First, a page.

* DNO signs MoU to study Changuleh oil field in western Iran
* DNO’s is Iran’s second western energy deal post-sanctions
* Shares up nearly 8 percent
By Ron Bousso
Nov 16 (Reuters) - Norwegian oil and gas company DNO is to study the development of an oil field in Iran, becoming the second western company after France’s Total to sign an energy deal in the country since the lifting of sanctions.
DNO said on Wednesday it had signed a memorandum of understanding with the National Iranian Oil Company (NIOC) to conduct a study on the development of the Changuleh oil field in western Iran.
DNO’s shares rose nearly 8 percent on the news.
Changuleh, discovered in 1999 but never developed, is estimated to hold more than 2 billion barrels of oil, the company said. DNO has operations in North Africa and the Middle East, particularly in Iraqi Kurdistan.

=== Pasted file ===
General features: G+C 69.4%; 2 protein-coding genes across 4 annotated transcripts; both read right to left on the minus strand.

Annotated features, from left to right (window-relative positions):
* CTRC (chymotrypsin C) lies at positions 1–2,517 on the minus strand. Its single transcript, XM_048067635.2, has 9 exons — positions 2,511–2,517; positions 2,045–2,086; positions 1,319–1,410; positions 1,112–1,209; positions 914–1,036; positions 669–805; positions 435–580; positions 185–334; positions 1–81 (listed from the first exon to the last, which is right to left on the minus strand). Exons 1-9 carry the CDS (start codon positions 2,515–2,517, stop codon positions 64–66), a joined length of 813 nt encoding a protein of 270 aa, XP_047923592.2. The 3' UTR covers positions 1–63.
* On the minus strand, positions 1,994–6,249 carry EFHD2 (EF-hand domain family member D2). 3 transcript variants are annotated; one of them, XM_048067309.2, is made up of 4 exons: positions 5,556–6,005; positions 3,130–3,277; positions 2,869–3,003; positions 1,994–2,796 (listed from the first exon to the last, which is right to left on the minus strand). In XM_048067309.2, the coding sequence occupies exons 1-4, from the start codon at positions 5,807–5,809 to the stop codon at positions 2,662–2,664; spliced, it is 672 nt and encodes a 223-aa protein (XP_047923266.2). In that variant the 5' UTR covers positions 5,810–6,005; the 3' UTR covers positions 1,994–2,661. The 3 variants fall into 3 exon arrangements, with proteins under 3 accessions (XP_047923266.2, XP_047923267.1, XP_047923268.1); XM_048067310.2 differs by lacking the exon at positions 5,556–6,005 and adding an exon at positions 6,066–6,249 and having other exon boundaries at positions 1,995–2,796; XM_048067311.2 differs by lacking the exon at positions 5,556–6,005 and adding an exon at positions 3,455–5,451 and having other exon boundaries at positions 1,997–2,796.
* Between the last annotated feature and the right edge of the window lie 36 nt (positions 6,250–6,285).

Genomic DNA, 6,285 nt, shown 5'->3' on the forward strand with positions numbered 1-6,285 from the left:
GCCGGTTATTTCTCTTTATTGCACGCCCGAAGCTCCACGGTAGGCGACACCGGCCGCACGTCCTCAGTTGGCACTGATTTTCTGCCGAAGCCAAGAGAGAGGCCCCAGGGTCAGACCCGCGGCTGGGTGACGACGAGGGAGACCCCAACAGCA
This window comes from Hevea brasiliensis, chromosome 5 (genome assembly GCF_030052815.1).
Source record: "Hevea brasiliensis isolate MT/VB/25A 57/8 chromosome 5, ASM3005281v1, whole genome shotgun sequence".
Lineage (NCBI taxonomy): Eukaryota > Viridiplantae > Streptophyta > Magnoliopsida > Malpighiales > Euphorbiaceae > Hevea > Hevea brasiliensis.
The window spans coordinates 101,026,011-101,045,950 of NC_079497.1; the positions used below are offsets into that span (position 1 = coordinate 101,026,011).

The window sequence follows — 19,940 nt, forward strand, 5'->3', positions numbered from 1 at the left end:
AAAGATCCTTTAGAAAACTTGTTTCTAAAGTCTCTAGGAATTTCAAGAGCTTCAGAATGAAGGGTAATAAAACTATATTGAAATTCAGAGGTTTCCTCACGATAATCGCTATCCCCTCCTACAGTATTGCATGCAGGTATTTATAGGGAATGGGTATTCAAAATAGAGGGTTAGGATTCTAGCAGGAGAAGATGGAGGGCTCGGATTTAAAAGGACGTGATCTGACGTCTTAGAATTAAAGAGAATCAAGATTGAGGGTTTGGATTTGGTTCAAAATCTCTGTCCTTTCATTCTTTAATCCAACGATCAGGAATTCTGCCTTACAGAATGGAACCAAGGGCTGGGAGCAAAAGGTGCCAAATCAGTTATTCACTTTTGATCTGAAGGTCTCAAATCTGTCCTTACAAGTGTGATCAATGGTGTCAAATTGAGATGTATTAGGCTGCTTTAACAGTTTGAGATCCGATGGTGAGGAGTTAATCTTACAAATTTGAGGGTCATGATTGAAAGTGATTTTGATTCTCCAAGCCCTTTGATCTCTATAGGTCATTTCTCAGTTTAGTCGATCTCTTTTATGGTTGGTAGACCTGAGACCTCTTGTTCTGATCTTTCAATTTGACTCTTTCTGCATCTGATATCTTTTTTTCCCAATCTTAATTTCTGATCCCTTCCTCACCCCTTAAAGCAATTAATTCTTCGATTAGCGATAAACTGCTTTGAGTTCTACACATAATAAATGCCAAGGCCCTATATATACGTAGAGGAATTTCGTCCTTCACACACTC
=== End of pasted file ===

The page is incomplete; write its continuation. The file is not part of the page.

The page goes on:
Total last week signed a deal with NIOC to further develop the South Pars gas field in the Gulf, the world’s largest field which extends into Qatari waters.
This second deal is seen as a boost to Tehran’s efforts to attract investment following the lifting of sanctions earlier this year.
“Iran presents an obvious and exciting next step in expanding DNO’s footprint in the region,” DNO’s Managing Director Bjørn Dale said in a statement.
Barclays analysts said: “DNO was an early mover into the Kurdistan Region of Iraq and appears to be adopting the same strategy to evaluate this development opportunity in Iran.”
“While the investment case remains focused on ongoing development in and outlook for payments from the Tawke field in Kurdistan, the MOU with the NIOC provides a view on the company’s medium-term growth aspirations.”
Western companies are keen to tap Iran’s vast energy resources but have been cautious due to uncertainty over U.S. sanctions that remain in place, contract terms and a sharp drop in oil prices since mid-2014.
The election of Donald Trump as president of the United States last week has added further uncertainty to the market.
Total said the elections will have no impact on its deal. (Reporting by Ron Bousso. Editing by Jane Merriman)